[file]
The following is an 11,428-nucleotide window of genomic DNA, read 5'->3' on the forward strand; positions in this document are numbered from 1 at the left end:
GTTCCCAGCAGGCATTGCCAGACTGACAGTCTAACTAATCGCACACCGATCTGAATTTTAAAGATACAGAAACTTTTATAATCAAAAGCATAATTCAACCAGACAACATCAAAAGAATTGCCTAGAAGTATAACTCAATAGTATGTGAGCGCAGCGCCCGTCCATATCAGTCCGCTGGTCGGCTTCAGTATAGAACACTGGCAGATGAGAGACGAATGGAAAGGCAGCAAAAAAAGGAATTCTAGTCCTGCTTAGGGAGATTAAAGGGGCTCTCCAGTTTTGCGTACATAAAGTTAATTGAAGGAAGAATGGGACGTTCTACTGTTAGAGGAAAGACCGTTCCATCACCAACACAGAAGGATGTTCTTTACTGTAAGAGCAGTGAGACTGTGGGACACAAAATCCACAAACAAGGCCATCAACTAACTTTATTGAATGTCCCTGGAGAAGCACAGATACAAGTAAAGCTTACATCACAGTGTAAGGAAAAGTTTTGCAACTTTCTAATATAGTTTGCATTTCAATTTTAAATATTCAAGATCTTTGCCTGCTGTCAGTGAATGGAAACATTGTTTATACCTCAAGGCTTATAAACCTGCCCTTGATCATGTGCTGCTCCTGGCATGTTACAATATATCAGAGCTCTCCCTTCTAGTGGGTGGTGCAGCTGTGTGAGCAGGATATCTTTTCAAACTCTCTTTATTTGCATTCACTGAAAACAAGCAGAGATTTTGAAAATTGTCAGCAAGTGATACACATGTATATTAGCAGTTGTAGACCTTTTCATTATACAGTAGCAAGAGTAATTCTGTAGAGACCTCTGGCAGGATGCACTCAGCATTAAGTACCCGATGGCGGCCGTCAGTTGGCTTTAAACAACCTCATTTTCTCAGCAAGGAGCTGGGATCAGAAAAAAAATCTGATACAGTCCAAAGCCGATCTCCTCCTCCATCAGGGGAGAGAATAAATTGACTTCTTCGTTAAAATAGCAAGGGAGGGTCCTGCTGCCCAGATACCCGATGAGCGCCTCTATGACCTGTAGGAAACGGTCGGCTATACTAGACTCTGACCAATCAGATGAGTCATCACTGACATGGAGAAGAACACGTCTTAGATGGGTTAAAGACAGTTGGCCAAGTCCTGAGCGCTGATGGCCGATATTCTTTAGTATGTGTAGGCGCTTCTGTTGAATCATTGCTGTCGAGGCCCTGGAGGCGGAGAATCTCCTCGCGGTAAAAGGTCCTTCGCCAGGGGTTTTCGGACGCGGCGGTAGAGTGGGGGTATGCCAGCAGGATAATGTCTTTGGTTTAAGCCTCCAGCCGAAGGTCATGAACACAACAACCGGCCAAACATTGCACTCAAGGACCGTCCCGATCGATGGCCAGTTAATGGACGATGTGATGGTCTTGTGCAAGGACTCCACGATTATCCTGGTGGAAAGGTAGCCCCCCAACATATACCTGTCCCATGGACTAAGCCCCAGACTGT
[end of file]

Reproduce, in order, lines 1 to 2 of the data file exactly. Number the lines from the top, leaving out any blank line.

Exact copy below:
The following is an 11,428-nucleotide window of genomic DNA, read 5'->3' on the forward strand; positions in this document are numbered from 1 at the left end:
GTTCCCAGCAGGCATTGCCAGACTGACAGTCTAACTAATCGCACACCGATCTGAATTTTAAAGATACAGAAACTTTTATAATCAAAAGCATAATTCAACCAGACAACATCAAAAGAATTGCCTAGAAGTATAACTCAATAGTATGTGAGCGCAGCGCCCGTCCATATCAGTCCGCTGGTCGGCTTCAGTATAGAACACTGGCAGATGAGAGACGAATGGAAAGGCAGCAAAAAAAGGAATTCTAGTCCTGCTTAGGGAGATTAAAGGGGCTCTCCAGTTTTGCGTACATAAAGTTAATTGAAGGAAGAATGGGACGTTCTACTGTTAGAGGAAAGACCGTTCCATCACCAACACAGAAGGATGTTCTTTACTGTAAGAGCAGTGAGACTGTGGGACACAAAATCCACAAACAAGGCCATCAACTAACTTTATTGAATGTCCCTGGAGAAGCACAGATACAAGTAAAGCTTACATCACAGTGTAAGGAAAAGTTTTGCAACTTTCTAATATAGTTTGCATTTCAATTTTAAATATTCAAGATCTTTGCCTGCTGTCAGTGAATGGAAACATTGTTTATACCTCAAGGCTTATAAACCTGCCCTTGATCATGTGCTGCTCCTGGCATGTTACAATATATCAGAGCTCTCCCTTCTAGTGGGTGGTGCAGCTGTGTGAGCAGGATATCTTTTCAAACTCTCTTTATTTGCATTCACTGAAAACAAGCAGAGATTTTGAAAATTGTCAGCAAGTGATACACATGTATATTAGCAGTTGTAGACCTTTTCATTATACAGTAGCAAGAGTAATTCTGTAGAGACCTCTGGCAGGATGCACTCAGCATTAAGTACCCGATGGCGGCCGTCAGTTGGCTTTAAACAACCTCATTTTCTCAGCAAGGAGCTGGGATCAGAAAAAAAATCTGATACAGTCCAAAGCCGATCTCCTCCTCCATCAGGGGAGAGAATAAATTGACTTCTTCGTTAAAATAGCAAGGGAGGGTCCTGCTGCCCAGATACCCGATGAGCGCCTCTATGACCTGTAGGAAACGGTCGGCTATACTAGACTCTGACCAATCAGATGAGTCATCACTGACATGGAGAAGAACACGTCTTAGATGGGTTAAAGACAGTTGGCCAAGTCCTGAGCGCTGATGGCCGATATTCTTTAGTATGTGTAGGCGCTTCTGTTGAATCATTGCTGTCGAGGCCCTGGAGGCGGAGAATCTCCTCGCGGTAAAAGGTCCTTCGCCAGGGGTTTTCGGACGCGGCGGTAGAGTGGGGGTATGCCAGCAGGATAATGTCTTTGGTTTAAGCCTCCAGCCGAAGGTCATGAACACAACAACCGGCCAAACATTGCACTCAAGGACCGTCCCGATCGATGGCCAGTTAATGGACGATGTGATGGTCTTGTGCAAGGACTCCACGATTATCCTGGTGGAAAGGTAGCCCCCCAACATATACCTGTCCCATGGACTAAGCCCCAGACTGT